KTeV Data Acquistion System and Online Software

Paper: 315
Session: B (talk)
Speaker: Oleynik, Gene, Fermilab, Batavia
Keywords: data acquisition systems, event building

KTeV Data Acquistion System and Online Software

Ed Blucher,Vivian O'Dell,Tsuyoshi Nakaya,Taku Yamanaka
PO Box 500
Batavia, IL 60510

KTeV (FNAL E799/E832), a new fixed target experiment at Fermilab, is designed
to measure the direct CP violation parameter epsilon prime as well as
measure rare decays in the neutral kaon system. In order to achieve a high
precision on the measurement of epsilon prime (O(10-4)) an order of magnitude
increase in statistics over our previous measurement is needed: hence a high
kaon flux and a DAQ that can handle the rate. KTeV uses a multi-level trigger
approach, with Levels 1 and 2 being comprised of specially designed hardware,
and Level 3 being a software filter running on a multi-processing
Challenge L deskside server.

The KTeV DAQ system, which is part of the Fermilab DART project, was designed
to handle a projected rate of 160 MBytes/second into the Level 3.
The KTeV DAQ can be visualized as a matrix in which each element corresponds
to a memory node in VME for event storage. Data from sub-detector systems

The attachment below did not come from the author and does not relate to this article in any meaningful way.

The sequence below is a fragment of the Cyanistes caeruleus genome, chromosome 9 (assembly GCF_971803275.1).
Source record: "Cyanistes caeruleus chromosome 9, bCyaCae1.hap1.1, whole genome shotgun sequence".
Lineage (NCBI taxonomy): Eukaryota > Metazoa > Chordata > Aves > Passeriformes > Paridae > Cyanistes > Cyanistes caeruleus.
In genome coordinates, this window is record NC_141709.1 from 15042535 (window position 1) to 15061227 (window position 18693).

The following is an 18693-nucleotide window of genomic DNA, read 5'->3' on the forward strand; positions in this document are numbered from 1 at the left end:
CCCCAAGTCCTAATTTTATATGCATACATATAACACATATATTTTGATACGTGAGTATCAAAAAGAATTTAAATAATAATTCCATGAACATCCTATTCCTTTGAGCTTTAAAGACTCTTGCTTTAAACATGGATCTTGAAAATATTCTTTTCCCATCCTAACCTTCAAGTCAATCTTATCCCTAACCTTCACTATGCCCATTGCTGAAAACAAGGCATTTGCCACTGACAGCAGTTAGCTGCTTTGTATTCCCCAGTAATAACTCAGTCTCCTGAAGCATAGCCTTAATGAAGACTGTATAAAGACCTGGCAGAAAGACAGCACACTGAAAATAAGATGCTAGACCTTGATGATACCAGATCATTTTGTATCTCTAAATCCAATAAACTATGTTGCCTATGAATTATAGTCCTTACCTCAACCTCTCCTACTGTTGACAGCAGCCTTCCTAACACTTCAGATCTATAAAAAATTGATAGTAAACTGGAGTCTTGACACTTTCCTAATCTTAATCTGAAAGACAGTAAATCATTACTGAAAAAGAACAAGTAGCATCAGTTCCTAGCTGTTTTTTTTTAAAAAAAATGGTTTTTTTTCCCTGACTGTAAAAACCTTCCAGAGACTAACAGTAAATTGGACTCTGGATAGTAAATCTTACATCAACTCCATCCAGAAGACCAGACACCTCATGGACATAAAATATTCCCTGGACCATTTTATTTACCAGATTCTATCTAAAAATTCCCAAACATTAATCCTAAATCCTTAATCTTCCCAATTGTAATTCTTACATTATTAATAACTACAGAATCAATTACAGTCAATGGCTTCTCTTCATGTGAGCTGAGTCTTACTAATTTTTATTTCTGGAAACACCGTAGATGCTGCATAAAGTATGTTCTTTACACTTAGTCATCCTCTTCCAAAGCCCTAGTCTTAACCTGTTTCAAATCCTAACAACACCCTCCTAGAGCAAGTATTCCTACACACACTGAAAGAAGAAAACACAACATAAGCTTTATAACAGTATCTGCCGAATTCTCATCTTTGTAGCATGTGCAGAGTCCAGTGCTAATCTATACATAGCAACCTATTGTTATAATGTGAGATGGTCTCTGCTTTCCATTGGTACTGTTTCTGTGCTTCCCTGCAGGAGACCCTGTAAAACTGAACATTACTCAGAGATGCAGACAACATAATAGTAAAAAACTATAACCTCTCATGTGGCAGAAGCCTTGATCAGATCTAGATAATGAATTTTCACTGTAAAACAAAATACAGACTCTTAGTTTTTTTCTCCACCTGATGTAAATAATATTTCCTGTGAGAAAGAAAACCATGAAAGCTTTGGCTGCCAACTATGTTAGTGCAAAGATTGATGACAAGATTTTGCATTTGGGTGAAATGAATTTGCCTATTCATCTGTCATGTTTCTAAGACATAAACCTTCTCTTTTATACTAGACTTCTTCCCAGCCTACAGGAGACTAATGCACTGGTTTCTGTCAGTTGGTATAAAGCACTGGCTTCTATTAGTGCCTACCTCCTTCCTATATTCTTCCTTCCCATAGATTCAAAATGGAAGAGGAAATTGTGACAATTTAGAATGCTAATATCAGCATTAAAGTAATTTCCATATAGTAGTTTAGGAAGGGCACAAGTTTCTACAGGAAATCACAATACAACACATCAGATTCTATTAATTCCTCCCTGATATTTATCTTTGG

flow in six parallel streams into the memory nodes along RS485 cables.
Event collection is done in parallel in four VME crates daisy-chained along
the RS485 cables and the event data are pulled from the crates into
the Challenge L machines via a VME/VME interface. The overall throughput can
be increased by increasing the number of streams or planes
or both. The system is partitionable for detector commissioning and debugging.

Each Level 2 accepted event is sent to a specific plane according to trigger
type, allowing the flexibility to send specific trigger types to specific
tape drives and thus do an online "split" of events.

Once the events arrive in the UNIX workstations, they are further
selected by the on-line Level 3 filtering. The computing power for
this filtering corresponds to about 3600 Mips with three SGI Challenges,
each of which has 8 R4400/200MHz CPUs. The fourth plane
(VME crate + SGI Challenge) is used for processing calibration events and
for online monitoring of a percentage of the physics data. Calibration
constants are calculated online during each run, and each run uses the
calibration constants from the preceeding run.

In each Challenge, a process reads the data from the memory
modules in VME and sends it to one of 8 Level 3 filtering jobs running in
parallel. The Level 3 code does a full reconstruction of the events,
builds the events that pass the filter, and sends them to a separate process
which handles the tape media I/O. The built events are then written to a
specific DLT tape drive depending on trigger type. The data are monitored
across CPUs and planes using a combination of shared memory and NFS mounted
filesystems. HEPDB is used as a database for all constants and
to connect the slow da to the fast da.

The KTeV DAQ is commissioned and started taking data in July 1996.
In this paper we will report on the performance of the KTeV DAQ and online
software for both E799 and E832.